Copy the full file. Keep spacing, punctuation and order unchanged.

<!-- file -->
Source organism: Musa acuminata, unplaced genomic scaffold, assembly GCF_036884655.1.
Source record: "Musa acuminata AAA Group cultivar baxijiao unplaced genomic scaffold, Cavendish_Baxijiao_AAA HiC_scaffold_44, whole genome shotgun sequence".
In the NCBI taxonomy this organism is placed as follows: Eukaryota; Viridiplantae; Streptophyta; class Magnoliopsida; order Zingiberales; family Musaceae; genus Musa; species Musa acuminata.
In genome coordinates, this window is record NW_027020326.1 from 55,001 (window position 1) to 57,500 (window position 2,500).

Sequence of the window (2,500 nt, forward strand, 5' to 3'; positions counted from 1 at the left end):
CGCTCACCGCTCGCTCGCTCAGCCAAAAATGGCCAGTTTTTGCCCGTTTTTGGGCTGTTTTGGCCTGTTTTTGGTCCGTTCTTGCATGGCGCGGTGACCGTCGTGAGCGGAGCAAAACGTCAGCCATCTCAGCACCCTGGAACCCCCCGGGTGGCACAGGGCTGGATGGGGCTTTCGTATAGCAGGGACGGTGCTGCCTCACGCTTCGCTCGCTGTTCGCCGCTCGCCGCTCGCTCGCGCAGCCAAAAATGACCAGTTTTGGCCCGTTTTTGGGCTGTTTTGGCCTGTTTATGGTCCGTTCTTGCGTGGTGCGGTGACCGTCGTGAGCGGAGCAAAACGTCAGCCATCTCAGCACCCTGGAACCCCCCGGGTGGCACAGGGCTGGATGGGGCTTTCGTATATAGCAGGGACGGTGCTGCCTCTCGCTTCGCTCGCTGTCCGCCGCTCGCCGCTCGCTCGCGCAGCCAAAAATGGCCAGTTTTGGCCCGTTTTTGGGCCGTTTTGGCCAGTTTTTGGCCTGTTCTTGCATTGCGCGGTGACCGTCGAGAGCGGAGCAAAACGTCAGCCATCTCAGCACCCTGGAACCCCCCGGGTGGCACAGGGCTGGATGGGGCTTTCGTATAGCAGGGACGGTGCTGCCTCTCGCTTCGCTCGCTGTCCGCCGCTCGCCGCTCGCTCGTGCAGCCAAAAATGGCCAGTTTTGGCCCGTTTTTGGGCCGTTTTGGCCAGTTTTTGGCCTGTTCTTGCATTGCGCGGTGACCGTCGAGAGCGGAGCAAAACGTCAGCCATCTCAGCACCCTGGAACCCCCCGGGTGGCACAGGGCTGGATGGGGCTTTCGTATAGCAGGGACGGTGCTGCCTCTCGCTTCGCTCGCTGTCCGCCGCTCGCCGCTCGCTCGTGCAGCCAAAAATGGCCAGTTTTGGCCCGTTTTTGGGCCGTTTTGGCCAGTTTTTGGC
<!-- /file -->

Source organism: Musa acuminata, unplaced genomic scaffold, assembly GCF_036884655.1.
Source record: "Musa acuminata AAA Group cultivar baxijiao unplaced genomic scaffold, Cavendish_Baxijiao_AAA HiC_scaffold_44, whole genome shotgun sequence".
In the NCBI taxonomy this organism is placed as follows: Eukaryota; Viridiplantae; Streptophyta; class Magnoliopsida; order Zingiberales; family Musaceae; genus Musa; species Musa acuminata.
In genome coordinates, this window is record NW_027020326.1 from 55,001 (window position 1) to 57,500 (window position 2,500).

Sequence of the window (2,500 nt, forward strand, 5' to 3'; positions counted from 1 at the left end):
CGCTCACCGCTCGCTCGCTCAGCCAAAAATGGCCAGTTTTTGCCCGTTTTTGGGCTGTTTTGGCCTGTTTTTGGTCCGTTCTTGCATGGCGCGGTGACCGTCGTGAGCGGAGCAAAACGTCAGCCATCTCAGCACCCTGGAACCCCCCGGGTGGCACAGGGCTGGATGGGGCTTTCGTATAGCAGGGACGGTGCTGCCTCACGCTTCGCTCGCTGTTCGCCGCTCGCCGCTCGCTCGCGCAGCCAAAAATGACCAGTTTTGGCCCGTTTTTGGGCTGTTTTGGCCTGTTTATGGTCCGTTCTTGCGTGGTGCGGTGACCGTCGTGAGCGGAGCAAAACGTCAGCCATCTCAGCACCCTGGAACCCCCCGGGTGGCACAGGGCTGGATGGGGCTTTCGTATATAGCAGGGACGGTGCTGCCTCTCGCTTCGCTCGCTGTCCGCCGCTCGCCGCTCGCTCGCGCAGCCAAAAATGGCCAGTTTTGGCCCGTTTTTGGGCCGTTTTGGCCAGTTTTTGGCCTGTTCTTGCATTGCGCGGTGACCGTCGAGAGCGGAGCAAAACGTCAGCCATCTCAGCACCCTGGAACCCCCCGGGTGGCACAGGGCTGGATGGGGCTTTCGTATAGCAGGGACGGTGCTGCCTCTCGCTTCGCTCGCTGTCCGCCGCTCGCCGCTCGCTCGTGCAGCCAAAAATGGCCAGTTTTGGCCCGTTTTTGGGCCGTTTTGGCCAGTTTTTGGCCTGTTCTTGCATTGCGCGGTGACCGTCGAGAGCGGAGCAAAACGTCAGCCATCTCAGCACCCTGGAACCCCCCGGGTGGCACAGGGCTGGATGGGGCTTTCGTATAGCAGGGACGGTGCTGCCTCTCGCTTCGCTCGCTGTCCGCCGCTCGCCGCTCGCTCGTGCAGCCAAAAATGGCCAGTTTTGGCCCGTTTTTGGGCCGTTTTGGCCAGTTTTTGGC